There is tremendous power in the act of forgiveness. Of course, forgiving is not always an easy thing to do.
In the days of the Revolutionary War, there lived at Ephrata, Pennsylvania, a Baptist pastor by the name of Peter Miller who enjoyed the friendship of General Washington. There also dwelt in that town a man named Michael Wittman, an evil-minded man who did all in his power to abuse and oppose this pastor. One day Wittman was arrested and charged with treason. He was tried and sentenced to death.
The old preacher walked seventy miles to Philadelphia to plead for his enemy’s life. Rev. Miller approached Washington and implored the general to save the life of this traitor. Washington refused the request saying, “No, Peter, I cannot grant you the life of your friend.” Miller responded, “He is not my friend; he is the bitterest enemy I have.”
Washington was flabbergasted. He exclaimed, “What? You’ve walked seventy miles to save the life of an enemy? That puts the matter in a different light. I will grant the pardon.”
Peter Miller and Michael Wittman went back home to Ephrata, no longer enemies but as friends. The reader probably recalls the famous quote attributed to Abraham Lincoln, “The best way to destroy your enemy is to make him your friend.”
There is tremendous power in the act of forgiveness. Recent studies have confirmed that those who learn to forgive experience less anger, depression, anxiety, and stress. They live with greater hope. Isn’t this one of the core principles of the Christian faith? In the Sermon On the Mount as reported by Matthew, Jesus said, “If you forgive others their sins, your heavenly Father will also forgive you. But if you don’t forgive others, neither will your Father forgive your sins.” (CEB) Pretty strong stuff! God really won’t forgive me if I don’t forgive others? Wow!
So, forgiveness can bring liberation to those we forgive. It can unlock the key to our own forgiveness. But there is more. It can also liberate us from the burdens of resentment, anger, and enmity.
My old classmate Gordon MacDonald relates how this happened in his life years ago. In his book Restoring Your Spiritual Passion he tells about a plane flight he took to an extremely important meeting that could lead to a major change in his ministry. He was desperately seeking God’s direction for his life. Unfortunately, his life was mired at that time in resentment toward a colleague. Gordon wrote:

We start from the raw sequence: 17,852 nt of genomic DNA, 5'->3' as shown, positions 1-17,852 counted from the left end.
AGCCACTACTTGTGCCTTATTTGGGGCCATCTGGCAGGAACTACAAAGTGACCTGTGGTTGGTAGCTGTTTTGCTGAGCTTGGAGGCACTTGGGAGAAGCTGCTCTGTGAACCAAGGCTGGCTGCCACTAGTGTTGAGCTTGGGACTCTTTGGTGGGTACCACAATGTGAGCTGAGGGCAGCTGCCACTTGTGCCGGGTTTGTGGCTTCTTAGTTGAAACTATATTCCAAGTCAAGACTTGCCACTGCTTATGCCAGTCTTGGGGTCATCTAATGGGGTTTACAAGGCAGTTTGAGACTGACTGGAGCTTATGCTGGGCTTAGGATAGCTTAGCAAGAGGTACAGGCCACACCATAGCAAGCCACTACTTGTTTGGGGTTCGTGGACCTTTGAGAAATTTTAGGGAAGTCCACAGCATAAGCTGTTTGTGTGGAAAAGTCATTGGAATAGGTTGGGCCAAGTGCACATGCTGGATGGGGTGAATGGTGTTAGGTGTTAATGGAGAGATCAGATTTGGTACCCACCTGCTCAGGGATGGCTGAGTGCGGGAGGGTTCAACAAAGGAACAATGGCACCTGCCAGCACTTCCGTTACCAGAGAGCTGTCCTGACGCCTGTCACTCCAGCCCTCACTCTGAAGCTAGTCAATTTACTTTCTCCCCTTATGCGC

“For days I had tried everything to rid myself of vindictive thoughts toward that person. But, try as I might, I would even wake in the night, thinking of ways to subtly get back at him. I wanted to embarrass him for what he had done, to damage his credibility before his peers. My resentment was beginning to dominate me, and on that plane trip I came to a realization of how bad things really were. . .
As the plane neared its destination, Gordon cried out to God from the depths of his soul, asking for the power to forgive this colleague and to find the peace and liberation from his “poisoned spirit.” He wrote:
Suddenly it was as if an invisible knife cut a hole in my chest, and I literally felt a thick substance oozing from within. Moments later I felt as if I’d been flushed out. I’d lost negative spiritual weight, the kind I needed to lose: I was free.”
Gordon MacDonald went on to the meeting, renewed with spiritual strength, where his life did in fact take a major change in direction.
Of course, forgiving is not always an easy thing to do. We should remember, however, that it’s easier to act your way into a new way of feeling, than feel your way into a new way of acting. You can make a decision to act in positive ways toward someone you may still have negative feelings about. I can’t always control my feelings; I can control my actions. If I keep acting in a loving way toward a person I still resent, and I keep asking God to transform my heart, in all likelihood my feelings will eventually change.
QUESTION: Have you had any experiences with forgiveness that you are willing to share that might be helpful to the rest of us. Please respond in the Comments section below.